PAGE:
By Len Lazarick, [email protected]
I never believed Gov. Larry Hogan would challenge President Trump for president. I also had a hard time understanding why so many media types – local and national – were taking the prospect seriously.
And then I realized that Hogan himself seemed to be taking the venture seriously, actively stoking the speculation by not laughing it off. Then he went to New Hampshire, and I began to mistrust my own political instincts and judgment about this man I had gotten to know over the past decade.
I thought he was a man of strong, pragmatic ambition with a firm grip of political risks and realities. He had after all run for Congress twice and lost – in 1981 and 1992 — and his father the congressman had run for governor and lost. A life in politics had taught him about victory and defeat.
Ultimately, I was reassured that the stories, the excited speculation, the speeches, and the nondenials were just talk. Hogan was taking none of the other concrete steps a serious candidate needs to take – like fundraising — to run for president, especially against a sitting president who squashes opponents like lawn slugs.
The Post exclusive story
Then on Saturday afternoon came an email from the Washington Post touting a story marked “Post Exclusive.” In it, Hogan tells Robert Costa, a Post political reporter who also hosts the national PBS program “Washington Week”:
“‘I’m not going to be a candidate for president in 2020,” Hogan said in an interview.” Only an hour later did Hogan’s office “announce” what he had already told the Post.
The article included Hogan’s descriptions of the conversations he had with his family last week about the venture.
The story made the front page of the print edition of Sunday’s Post. Hogan’s candidacy was indeed all talk – but for a politician with ambition, talk about people pleading with you to run for president is a wonderful thing, even if he did just get re-elected to his day job of running Maryland’s government.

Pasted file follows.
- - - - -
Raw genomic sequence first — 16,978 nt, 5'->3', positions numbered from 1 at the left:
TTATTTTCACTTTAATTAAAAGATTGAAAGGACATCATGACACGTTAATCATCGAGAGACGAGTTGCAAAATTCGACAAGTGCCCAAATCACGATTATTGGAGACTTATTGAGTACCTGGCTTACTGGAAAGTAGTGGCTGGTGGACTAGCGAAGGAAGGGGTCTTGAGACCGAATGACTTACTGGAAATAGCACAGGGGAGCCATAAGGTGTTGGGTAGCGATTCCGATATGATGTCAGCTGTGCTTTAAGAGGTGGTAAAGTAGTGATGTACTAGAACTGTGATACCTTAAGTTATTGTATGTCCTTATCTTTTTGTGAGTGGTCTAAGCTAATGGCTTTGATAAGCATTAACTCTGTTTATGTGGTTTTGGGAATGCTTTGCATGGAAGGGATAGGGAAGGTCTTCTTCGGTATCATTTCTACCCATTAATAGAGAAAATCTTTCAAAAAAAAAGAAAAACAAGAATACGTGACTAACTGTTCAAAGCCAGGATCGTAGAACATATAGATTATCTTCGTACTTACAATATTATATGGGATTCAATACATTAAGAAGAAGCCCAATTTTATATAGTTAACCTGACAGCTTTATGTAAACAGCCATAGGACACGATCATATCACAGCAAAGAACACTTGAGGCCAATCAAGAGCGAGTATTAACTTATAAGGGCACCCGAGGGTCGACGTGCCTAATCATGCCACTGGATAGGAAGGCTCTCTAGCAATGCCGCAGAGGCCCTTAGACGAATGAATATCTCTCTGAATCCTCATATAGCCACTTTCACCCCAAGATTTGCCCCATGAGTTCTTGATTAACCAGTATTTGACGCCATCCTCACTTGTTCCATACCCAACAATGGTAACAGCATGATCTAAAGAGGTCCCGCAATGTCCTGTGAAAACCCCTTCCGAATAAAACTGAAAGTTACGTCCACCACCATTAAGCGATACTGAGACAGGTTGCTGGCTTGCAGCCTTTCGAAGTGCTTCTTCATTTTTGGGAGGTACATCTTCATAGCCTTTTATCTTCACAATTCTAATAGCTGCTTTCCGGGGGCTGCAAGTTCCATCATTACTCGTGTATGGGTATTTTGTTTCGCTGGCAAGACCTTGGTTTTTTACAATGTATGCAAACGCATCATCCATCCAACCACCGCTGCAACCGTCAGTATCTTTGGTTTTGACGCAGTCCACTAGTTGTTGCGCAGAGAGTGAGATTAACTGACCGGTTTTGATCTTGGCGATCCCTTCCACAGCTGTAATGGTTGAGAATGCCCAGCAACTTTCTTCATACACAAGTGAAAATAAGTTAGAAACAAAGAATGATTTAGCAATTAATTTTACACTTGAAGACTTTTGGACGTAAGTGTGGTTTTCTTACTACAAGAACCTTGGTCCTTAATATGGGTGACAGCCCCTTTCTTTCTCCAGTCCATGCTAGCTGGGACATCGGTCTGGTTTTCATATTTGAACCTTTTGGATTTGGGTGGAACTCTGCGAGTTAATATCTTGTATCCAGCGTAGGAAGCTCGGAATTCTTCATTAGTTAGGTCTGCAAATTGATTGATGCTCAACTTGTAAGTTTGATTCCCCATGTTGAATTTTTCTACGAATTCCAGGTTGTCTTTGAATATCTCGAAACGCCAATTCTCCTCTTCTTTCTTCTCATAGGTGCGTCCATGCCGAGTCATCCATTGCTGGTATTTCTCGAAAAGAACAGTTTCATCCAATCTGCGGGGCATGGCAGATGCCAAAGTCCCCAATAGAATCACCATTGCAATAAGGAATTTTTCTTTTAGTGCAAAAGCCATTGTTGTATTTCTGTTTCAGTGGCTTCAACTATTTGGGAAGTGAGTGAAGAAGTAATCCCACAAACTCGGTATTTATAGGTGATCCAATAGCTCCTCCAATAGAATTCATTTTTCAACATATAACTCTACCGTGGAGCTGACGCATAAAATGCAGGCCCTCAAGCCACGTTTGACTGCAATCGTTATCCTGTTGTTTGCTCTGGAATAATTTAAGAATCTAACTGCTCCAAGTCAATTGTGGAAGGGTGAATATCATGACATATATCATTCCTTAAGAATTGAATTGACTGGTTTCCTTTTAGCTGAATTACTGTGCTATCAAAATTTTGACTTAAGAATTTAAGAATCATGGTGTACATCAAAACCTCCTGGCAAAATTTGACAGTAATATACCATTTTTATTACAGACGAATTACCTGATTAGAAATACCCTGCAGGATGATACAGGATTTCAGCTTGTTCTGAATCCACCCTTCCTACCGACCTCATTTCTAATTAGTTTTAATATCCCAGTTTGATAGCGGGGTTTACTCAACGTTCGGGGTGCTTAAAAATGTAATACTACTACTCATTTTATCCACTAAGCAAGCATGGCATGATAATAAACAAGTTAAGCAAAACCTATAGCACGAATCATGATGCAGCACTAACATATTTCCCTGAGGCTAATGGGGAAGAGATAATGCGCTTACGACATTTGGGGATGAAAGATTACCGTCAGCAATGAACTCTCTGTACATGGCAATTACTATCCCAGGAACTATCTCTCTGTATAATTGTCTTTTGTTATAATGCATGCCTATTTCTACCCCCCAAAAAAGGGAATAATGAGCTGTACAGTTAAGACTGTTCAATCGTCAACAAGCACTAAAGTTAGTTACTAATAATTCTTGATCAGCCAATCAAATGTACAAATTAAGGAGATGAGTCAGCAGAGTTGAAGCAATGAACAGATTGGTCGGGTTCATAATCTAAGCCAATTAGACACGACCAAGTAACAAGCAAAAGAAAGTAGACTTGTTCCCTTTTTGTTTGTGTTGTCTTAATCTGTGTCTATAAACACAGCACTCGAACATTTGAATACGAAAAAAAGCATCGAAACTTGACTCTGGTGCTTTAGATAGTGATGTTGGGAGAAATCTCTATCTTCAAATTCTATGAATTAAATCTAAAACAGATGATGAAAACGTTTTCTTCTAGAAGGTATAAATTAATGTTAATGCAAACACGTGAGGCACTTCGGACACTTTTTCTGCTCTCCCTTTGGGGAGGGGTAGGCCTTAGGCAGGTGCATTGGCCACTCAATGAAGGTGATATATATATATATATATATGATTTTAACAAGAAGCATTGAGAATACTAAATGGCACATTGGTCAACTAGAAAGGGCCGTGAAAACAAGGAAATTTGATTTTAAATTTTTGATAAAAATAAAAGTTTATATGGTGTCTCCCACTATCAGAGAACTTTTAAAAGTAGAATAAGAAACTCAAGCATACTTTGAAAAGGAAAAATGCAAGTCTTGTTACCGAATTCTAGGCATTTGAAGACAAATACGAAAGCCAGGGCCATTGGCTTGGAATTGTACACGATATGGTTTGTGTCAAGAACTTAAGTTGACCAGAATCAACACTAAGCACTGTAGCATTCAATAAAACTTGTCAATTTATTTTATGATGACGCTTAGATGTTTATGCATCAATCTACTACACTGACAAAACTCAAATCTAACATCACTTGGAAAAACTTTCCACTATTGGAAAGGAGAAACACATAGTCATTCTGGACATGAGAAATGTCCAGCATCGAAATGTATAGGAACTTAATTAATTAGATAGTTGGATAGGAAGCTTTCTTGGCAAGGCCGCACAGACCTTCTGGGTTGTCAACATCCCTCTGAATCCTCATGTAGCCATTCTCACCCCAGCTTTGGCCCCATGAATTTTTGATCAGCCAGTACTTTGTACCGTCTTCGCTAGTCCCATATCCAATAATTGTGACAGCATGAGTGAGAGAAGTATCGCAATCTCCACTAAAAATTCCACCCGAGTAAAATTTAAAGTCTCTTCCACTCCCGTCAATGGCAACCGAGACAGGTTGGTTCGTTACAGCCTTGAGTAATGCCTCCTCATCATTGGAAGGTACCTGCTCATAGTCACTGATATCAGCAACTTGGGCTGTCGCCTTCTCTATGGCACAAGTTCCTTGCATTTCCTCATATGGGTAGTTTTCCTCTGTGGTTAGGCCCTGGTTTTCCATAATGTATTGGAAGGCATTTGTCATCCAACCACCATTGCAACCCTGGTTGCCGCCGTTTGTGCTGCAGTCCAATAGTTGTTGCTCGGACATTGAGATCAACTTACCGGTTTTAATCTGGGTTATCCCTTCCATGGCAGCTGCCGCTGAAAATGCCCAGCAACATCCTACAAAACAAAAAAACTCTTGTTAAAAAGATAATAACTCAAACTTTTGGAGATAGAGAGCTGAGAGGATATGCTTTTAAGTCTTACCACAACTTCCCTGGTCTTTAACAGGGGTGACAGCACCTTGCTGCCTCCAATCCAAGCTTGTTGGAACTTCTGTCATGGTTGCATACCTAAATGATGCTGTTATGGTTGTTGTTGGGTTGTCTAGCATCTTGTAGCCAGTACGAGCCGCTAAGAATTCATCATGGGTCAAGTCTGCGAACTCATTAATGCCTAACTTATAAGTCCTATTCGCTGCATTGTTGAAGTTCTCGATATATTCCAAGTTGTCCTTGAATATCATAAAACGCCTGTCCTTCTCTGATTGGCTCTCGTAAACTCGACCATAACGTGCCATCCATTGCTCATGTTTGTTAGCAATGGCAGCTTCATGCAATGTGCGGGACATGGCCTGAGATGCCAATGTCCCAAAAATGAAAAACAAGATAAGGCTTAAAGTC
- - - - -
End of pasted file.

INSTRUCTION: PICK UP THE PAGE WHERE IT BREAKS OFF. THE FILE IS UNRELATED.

“I have a commitment to the 6 million people of Maryland and a lot of work to do, things we haven’t completed,” Hogan told Costa.
The reason he was such an appealing prospect for the Republicans who want to dump Trump hadn’t gone away either. Writes Costa:
“Despite bowing out of the 2020 discussion, Hogan said he is not retreating from the national political scene and will continue to engage in the debates that are raging in the Republican Party over its future.
“‘We need to have a bigger tent and find a way to get things done,’ Hogan said. “We need some civility and bipartisanship. Our politics are broken. Washington is broken. But we have a story to tell.’ “
Don’t we now: A Republican governor just elected in one of the nation’s most Democratic states with approval ratings to die for has a story of civility and bipartisanship to tell, even if that bipartisanship amounts to Hogan choosing to fight with the Democrats only over select big issues.
A traditional Republican
Hogan is what Donald Trump never was and doesn’t want to be: a lifelong, traditional, moderate Republican, not a politician like Trump who has abandoned not only his own long-held beliefs but his party’s as well, such as a balanced budget, international cooperation, free trade, and so on.
Instead Hogan will be setting up an organization called An America United.
“I also want to play a major national role in the years ahead, both within my own party and in the path our country takes,” Hogan said in his official statement. “That is why I launched An America United, because I am fed up with the broken and divisive ‘politics as usual’ and know we can do better. We can reject the extremes of both political parties, work to break partisan gridlock, and bring people together to advance bold solutions for all Americans.”
In the Post story:
“Hogan dismissed the suggestion that his new advocacy group, with its national agenda and emphasis on bipartisanship, could be a precursor to an independent presidential campaign against Trump.
“‘No, no, no — it’s not,” Hogan said. “It’s not about a third-party run or anything like that. I’m not hedging my bets.’”
But it might be the seedling of a campaign committee for a run for U.S. Senate when Ben Cardin retires — Hogan ruled this out in a Sun interview — or for president in 2024, much as the organization Change Maryland he created was a prelude to his 2014 run for governor.
On top of this, he probably made President Trump happy for a second or two. By conceding he won’t run, Hogan is also acknowledging that Trump is “da man” in complete control of the Republican Party, Numero Uno in the GOP, not to be challenged.
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